It’s mid-week and it’s the daily commute home after work. After a long day in the office, you sit waiting for the train, organising yourself for the evening ahead, as you still need to pick up the kids from school, and you are still yet to write that report for tomorrow morning.
Oh and wait, what’s for dinner tonight?
Before your head explodes, Tesco has now made an attempt to take the burden off your mind, and help utilise your precious time in the day to carry out your own personal tasks, such as the grocery shop.
In South Korea, Tesco Homeplus (Tesco’s brand name in S.K.) have created virtual stores within its busy subway stations, allowing smartphone users to shop as they wait for their train to arrive.
At last, the modern smartphone user now has a valid purpose of using their QR code scanner, rather than scanning a random QR code found on a shop window, magazine or restaurant table to ‘see if it works’.
Know your audience.
With South Korea being known for having the second most over-worked people in the world, where better would this concept be trialed? With the likes of South Korea and Japan being technologically ahead by a decade compared to the west, it is no wonder that it would be possible for virtual shopping to be viable.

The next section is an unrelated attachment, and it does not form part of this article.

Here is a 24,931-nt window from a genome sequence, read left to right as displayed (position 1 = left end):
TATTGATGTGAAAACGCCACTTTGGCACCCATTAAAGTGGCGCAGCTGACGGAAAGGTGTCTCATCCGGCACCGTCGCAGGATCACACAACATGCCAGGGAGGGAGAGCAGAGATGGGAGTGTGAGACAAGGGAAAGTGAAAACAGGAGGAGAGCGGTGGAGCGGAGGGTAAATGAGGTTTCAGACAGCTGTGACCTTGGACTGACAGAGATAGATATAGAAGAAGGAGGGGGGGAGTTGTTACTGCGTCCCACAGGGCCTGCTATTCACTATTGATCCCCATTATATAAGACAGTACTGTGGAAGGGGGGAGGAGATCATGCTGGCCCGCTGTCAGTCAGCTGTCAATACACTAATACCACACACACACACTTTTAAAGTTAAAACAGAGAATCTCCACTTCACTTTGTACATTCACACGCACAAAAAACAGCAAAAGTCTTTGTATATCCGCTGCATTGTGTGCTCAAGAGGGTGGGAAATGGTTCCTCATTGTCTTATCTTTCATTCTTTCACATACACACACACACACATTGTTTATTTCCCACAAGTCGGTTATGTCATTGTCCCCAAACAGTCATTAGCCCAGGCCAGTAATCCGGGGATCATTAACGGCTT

With the smartphone industry developing on a monthly basis and the ever lasting need to assist our busy lifestyles continues, this new era of virtual shopping is not only effective for the consumer; but for Homeplus themselves.
However, ‘effectiveness’ is key when using a concept just as this. The service does not stop when leaving the virtual store, Homeplus must ensure they carry out their promise of same day delivery; otherwise the virtual store is just another interpretation of the generic online store.
The western movement.
If this is to ever be implemented in the west, the cracks may begin to show. The day mobile connectivity becomes available in the London Underground will draw just as much media attention than that of the virtual store itself. Also, relatively few smartphones in the west support NFC based payment systems compared to South Korea and Japan. As well as this, whether underground stations may be willing to dig their way to expand space within the already crowded stations is another issue. Nobody in a rush to the Piccadilly Line wants bump into another commuter in the middle of purchasing a virtual scotch egg.
On instant view, this is a very innovative development in shopping - it clearly aims to satisfy the needs of their consumer, improving accessibility as well as enhancing its brand.
However, what makes it a success is its environment. Having the facility to display virtual stores within underground stations is a challenge, as well as the advanced technology required to execute it. And above ground, the fleet of delivery vans and drivers needed to ensure a promise of same day delivery must also adhere to the brand’s promise.
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